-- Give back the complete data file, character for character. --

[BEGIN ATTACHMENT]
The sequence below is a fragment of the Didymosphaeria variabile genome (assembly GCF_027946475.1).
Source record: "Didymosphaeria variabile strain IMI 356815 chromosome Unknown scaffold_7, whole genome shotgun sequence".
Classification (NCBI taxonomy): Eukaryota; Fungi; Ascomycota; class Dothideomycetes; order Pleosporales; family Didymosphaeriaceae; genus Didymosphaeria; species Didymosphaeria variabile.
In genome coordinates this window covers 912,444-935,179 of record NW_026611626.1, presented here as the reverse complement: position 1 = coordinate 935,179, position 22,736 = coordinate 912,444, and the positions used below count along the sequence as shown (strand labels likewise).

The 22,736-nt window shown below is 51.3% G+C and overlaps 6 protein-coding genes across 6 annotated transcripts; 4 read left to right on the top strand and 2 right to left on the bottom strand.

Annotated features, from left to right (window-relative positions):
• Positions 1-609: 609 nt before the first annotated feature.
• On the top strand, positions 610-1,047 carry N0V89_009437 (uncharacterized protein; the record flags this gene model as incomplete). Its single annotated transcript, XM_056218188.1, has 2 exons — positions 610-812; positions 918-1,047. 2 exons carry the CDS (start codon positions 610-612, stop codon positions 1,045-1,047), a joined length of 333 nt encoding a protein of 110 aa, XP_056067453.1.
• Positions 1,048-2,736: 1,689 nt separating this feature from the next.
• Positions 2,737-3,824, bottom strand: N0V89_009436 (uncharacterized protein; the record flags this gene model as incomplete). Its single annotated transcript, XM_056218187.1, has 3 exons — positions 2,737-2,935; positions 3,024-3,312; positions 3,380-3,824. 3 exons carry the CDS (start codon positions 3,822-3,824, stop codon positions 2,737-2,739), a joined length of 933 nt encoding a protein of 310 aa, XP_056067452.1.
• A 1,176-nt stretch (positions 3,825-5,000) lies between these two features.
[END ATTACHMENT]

The sequence below is a fragment of the Didymosphaeria variabile genome (assembly GCF_027946475.1).
Source record: "Didymosphaeria variabile strain IMI 356815 chromosome Unknown scaffold_7, whole genome shotgun sequence".
Classification (NCBI taxonomy): Eukaryota; Fungi; Ascomycota; class Dothideomycetes; order Pleosporales; family Didymosphaeriaceae; genus Didymosphaeria; species Didymosphaeria variabile.
In genome coordinates this window covers 912,444-935,179 of record NW_026611626.1, presented here as the reverse complement: position 1 = coordinate 935,179, position 22,736 = coordinate 912,444, and the positions used below count along the sequence as shown (strand labels likewise).

The 22,736-nt window shown below is 51.3% G+C and overlaps 6 protein-coding genes across 6 annotated transcripts; 4 read left to right on the top strand and 2 right to left on the bottom strand.

Annotated features, from left to right (window-relative positions):
• Positions 1-609: 609 nt before the first annotated feature.
• On the top strand, positions 610-1,047 carry N0V89_009437 (uncharacterized protein; the record flags this gene model as incomplete). Its single annotated transcript, XM_056218188.1, has 2 exons — positions 610-812; positions 918-1,047. 2 exons carry the CDS (start codon positions 610-612, stop codon positions 1,045-1,047), a joined length of 333 nt encoding a protein of 110 aa, XP_056067453.1.
• Positions 1,048-2,736: 1,689 nt separating this feature from the next.
• Positions 2,737-3,824, bottom strand: N0V89_009436 (uncharacterized protein; the record flags this gene model as incomplete). Its single annotated transcript, XM_056218187.1, has 3 exons — positions 2,737-2,935; positions 3,024-3,312; positions 3,380-3,824. 3 exons carry the CDS (start codon positions 3,822-3,824, stop codon positions 2,737-2,739), a joined length of 933 nt encoding a protein of 310 aa, XP_056067452.1.
• A 1,176-nt stretch (positions 3,825-5,000) lies between these two features.